Sir Andy Murray's place in the pantheon of British sport has been long secure - whatever the next few days, weeks or months have in store.
For those who have watched his career since 2005, when he pushed former Wimbledon finalist David Nalbandian the distance on his All England Club debut, the last 18 months have been difficult.
It seemed a long time since those giddy and heady days when in the space of a few months, Murray inspired Great Britain win the Davis Cup for the first time since 1936, regained his Wimbledon title and became the first man to defend an Olympic men’s singles title in Rio, beating Juan Martin Del Potro in an epic final.
“He’s been my biggest role model out of any tennis player,” said new British number one Kyle Edmund.
“He’s Britain’s greatest tennis player ever and you could say maybe Britain’s best sportsman ever.
“To be able to have had the experiences that I’ve had with him and memories in terms of training with him, and getting to know him personally and seeing what he’s done on the court and achieved, he’s definitely helped my career.
“It’s obviously not nice to read that he’s going to be retiring at some point but, at the same time, it’s a nice way to reflect his career, knowing that he’s going to be done, and seeing what he’s achieved. It’s been amazing.”
For more than a decade, since winning his first ATP Tour event in 2006, and succeeding Tim Henman as British number one, Murray has been the biggest name in British sport.
Three times the public has voted him sports personality of the year and he was knighted in 2017 – capping off a memorable year that also saw him became world number one.
2012 will always be a year that defines British sport and it will Murray too.
He became the first home player since Bunny Austin in 1938 to make the Wimbledon final – but lost to Roger Federer in four sets
A few weeks later, he reversed that defeat in stunning style to win Olympic men’s singles gold. He would also win mixed doubles silver with Laura Robson a few hours later.
And then came the US Open – the first of three Grand Slam victories, along with his Wimbledon successes in 2013 and 2016.
Sir Hugh Robertson, chairman of the British Olympic Association, summed up Murray's contribution to British sport, saying: “As a two-time gold medalist, Andy Murray is one of this country’s greatest Olympians.
“He has always totally embraced being a member of Team GB helping and inspired other athletes, and been a fabulous ambassador for Olympic sport.”
Despite competing in the same era as three of the greatest players ever – Roger Federer, Rafael Nadal and Novak Djokovic – Murray always set an example, both on and off the court.
“There have been so many examples of when he has stood up for us – not just for women’s tennis but women in general,” said Johanna Konta, the British women’s number one.
“He has also been blessed with two daughters and I think he’s grown up with a really strong female role model with his mum and now his wife is also a strong character, so he is surrounded by great, strong women.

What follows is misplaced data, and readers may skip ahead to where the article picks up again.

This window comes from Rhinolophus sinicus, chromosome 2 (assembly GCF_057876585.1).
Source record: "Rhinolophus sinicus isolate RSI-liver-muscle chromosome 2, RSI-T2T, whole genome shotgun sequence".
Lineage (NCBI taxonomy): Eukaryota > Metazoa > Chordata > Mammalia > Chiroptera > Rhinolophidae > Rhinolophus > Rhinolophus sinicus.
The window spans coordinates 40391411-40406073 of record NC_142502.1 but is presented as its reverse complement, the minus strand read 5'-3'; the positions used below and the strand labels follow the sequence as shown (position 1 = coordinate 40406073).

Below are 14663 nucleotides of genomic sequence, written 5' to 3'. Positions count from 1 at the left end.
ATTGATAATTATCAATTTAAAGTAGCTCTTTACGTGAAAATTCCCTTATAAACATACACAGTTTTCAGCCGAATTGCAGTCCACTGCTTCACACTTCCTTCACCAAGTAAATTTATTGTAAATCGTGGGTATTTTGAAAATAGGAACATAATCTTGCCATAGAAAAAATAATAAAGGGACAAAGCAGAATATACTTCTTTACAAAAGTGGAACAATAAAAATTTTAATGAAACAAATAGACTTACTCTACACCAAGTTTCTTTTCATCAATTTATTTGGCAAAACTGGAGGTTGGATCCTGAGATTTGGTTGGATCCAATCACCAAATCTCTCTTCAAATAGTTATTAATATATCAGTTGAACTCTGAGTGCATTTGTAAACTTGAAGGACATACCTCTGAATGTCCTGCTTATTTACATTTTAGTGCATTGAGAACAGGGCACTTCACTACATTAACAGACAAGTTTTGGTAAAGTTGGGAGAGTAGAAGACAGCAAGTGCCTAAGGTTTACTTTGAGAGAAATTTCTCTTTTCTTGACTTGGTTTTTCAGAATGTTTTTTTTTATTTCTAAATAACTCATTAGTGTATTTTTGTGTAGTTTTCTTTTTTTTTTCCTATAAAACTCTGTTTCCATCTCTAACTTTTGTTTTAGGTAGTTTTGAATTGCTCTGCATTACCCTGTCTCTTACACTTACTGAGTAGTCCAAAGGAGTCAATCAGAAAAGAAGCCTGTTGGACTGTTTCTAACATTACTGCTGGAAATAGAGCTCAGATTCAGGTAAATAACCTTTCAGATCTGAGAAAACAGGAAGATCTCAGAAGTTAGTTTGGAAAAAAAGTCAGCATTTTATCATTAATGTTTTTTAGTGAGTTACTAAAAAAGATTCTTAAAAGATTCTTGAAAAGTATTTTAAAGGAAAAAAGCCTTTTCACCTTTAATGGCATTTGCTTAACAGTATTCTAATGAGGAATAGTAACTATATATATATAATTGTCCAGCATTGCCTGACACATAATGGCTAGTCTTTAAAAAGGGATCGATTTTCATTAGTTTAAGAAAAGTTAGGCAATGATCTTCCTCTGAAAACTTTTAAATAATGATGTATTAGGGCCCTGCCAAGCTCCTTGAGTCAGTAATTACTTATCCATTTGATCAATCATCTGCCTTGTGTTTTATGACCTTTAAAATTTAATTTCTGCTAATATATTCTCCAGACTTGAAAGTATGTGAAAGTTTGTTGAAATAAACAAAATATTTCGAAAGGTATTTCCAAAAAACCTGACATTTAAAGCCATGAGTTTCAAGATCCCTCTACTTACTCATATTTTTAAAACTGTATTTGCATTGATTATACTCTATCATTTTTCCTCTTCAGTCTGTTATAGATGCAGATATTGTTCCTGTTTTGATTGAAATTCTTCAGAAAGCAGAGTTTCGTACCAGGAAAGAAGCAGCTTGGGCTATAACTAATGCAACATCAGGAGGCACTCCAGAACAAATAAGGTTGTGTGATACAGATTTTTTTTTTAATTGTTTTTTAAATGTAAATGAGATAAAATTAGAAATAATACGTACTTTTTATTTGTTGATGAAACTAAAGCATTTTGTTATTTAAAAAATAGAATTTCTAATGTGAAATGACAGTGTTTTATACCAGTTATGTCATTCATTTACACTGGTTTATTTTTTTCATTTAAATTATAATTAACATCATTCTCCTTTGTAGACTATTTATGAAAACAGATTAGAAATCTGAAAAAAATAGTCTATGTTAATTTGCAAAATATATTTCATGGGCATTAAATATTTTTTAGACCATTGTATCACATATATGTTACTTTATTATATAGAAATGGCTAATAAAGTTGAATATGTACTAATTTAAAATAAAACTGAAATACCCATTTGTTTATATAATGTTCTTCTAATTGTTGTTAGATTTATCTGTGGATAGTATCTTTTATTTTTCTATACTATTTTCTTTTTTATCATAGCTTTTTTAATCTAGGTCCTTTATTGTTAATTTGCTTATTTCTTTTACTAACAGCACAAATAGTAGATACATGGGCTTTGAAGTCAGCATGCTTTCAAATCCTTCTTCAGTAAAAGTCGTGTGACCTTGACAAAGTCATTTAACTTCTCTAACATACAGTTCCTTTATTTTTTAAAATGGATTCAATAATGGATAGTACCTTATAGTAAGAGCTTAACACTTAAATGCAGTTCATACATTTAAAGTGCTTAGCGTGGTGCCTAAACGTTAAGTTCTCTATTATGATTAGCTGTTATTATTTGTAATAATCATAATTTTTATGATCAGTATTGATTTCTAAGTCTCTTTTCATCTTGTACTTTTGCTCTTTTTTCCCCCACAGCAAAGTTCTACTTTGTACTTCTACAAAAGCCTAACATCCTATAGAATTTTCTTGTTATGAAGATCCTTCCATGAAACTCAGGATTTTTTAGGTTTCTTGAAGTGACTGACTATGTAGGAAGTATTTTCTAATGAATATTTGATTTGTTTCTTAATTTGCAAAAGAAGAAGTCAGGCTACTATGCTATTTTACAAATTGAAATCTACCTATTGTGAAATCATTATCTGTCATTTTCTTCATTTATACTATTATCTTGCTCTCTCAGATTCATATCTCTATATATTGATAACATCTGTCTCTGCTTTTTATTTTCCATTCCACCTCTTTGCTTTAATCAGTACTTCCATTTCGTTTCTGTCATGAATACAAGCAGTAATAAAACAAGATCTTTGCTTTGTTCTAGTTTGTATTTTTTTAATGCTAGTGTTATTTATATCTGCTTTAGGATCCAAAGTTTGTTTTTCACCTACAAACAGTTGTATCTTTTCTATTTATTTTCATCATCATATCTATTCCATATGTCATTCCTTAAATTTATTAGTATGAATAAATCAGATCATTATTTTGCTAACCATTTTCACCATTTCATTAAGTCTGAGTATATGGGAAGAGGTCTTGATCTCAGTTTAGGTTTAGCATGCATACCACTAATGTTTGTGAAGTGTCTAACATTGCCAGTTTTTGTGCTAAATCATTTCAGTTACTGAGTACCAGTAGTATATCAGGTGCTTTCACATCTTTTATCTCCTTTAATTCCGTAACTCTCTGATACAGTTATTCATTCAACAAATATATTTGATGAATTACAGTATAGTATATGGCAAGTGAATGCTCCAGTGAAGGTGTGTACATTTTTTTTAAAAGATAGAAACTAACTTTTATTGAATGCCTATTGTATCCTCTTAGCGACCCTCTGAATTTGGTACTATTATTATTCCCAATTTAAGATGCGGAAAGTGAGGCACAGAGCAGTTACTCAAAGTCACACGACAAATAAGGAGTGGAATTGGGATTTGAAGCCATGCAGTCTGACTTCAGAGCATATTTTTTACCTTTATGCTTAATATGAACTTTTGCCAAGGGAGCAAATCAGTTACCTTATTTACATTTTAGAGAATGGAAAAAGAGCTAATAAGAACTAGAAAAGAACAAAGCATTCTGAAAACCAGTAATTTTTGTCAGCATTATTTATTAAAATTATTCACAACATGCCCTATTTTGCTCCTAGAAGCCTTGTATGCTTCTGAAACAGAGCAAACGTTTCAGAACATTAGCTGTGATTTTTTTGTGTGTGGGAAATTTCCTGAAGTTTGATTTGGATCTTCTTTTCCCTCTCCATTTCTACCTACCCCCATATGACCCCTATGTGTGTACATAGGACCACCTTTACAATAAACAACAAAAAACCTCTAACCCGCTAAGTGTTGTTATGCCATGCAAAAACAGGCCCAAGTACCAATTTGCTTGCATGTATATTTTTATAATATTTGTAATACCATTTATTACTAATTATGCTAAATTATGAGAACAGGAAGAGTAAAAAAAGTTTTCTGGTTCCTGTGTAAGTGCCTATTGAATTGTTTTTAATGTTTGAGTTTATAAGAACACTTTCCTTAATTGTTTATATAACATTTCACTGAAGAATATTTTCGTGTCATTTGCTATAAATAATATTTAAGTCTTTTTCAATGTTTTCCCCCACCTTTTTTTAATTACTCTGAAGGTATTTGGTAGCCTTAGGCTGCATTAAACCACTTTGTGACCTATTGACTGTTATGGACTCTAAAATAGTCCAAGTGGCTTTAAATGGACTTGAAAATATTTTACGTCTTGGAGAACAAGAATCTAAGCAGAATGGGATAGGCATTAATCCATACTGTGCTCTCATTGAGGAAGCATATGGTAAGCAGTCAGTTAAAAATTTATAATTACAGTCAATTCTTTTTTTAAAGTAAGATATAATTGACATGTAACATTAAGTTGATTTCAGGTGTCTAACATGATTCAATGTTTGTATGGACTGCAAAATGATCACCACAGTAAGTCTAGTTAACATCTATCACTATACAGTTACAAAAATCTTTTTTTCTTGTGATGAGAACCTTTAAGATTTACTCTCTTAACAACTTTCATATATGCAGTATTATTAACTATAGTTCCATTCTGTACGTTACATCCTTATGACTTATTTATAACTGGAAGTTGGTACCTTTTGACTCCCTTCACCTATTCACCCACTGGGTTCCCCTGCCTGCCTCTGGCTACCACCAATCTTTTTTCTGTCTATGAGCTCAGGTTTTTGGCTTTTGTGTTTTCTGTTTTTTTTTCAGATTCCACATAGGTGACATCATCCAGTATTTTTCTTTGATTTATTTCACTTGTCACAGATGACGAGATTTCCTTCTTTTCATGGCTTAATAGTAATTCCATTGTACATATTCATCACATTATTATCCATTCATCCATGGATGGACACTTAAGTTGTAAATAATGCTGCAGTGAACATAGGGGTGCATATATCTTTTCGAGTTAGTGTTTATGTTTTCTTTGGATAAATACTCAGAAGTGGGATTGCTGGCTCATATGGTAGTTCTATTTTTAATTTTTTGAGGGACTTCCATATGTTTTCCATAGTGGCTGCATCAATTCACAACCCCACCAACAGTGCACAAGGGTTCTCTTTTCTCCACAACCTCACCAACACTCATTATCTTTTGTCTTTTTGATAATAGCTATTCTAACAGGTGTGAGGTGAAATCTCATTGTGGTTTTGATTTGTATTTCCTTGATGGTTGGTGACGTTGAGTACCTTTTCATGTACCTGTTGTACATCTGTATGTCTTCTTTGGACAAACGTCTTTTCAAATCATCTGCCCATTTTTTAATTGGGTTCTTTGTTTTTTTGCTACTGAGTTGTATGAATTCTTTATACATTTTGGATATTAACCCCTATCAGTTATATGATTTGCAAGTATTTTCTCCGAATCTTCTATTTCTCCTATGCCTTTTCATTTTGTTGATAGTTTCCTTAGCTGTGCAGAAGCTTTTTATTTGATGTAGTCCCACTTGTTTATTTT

“He has put that through in the way he has voiced his opinions and the way he has tackled some questions and issues that have arisen, and I think everybody has always been very appreciative of him.”
Billy Jean King praised him as a champion ‘on and off the court’ while fellow players were quick to add their support.
World number two Nadal, who duelled with Murray 24 times, said: "It was great to play against you all these years. Good luck with everything!"
Del Potro, who has also struggled with injuries and shared that memorable Olympic final with Murray in Rio, urged him to ‘keep fighting’.
“Please don’t stop trying,” he said.
“I can imagine your pain and sadness. I hope you can overcome this. You deserve to retire on your own terms, whenever that happens.
“We love you Andy Murray and we want to see you happy and doing well.”
Meanwhile, Grigor Dimitrov, who was bested by Murray in the finals of both the Brisbane international and China Open in 2013 and 2016 respectively, said: “Tennis will come to an end for us all but the friendships will last a lifetime.
“What you’ve done for the sport will live on forever. I’m hoping for a strong and healthy finish for you, my friend.”
And former world number one Andy Roddick, who was defeated by Murray in the 2009 Qatar Open final, said: “Absolute legend. Short list of best tacticians in history. Unreal results in a brutal eta. Nothing but respect here.
“I hope he can finish strong and healthy.”
Murray’s pride and passion for the Olympics has been obvious since he made his debut at the 2008 Games in Beijing.
Caught up in the excitement of the Olympic village, he often refers to his first-round defeat to Yen-hsun Lu as one of the worst of his career.
He put that right in London and Rio, where he also carried the flag into the opening ceremony, a treasured moment in a career of golden memories.
Olympic golf champion Justin Rose was among others supporting Murray today – tweeting simply: ‘legend’.
And on Friday afternoon, the man himself took to Instagram to pay tribute to pay tribute to his mother Judy while also thanking those that had taken the time to pay tribute to his achievements.
Murray said: "Genuinely been very touched by all of the messages and support from everybody today.
"It means a lot and has made me feel much more positive than when I woke this morning.
"Thank you so much."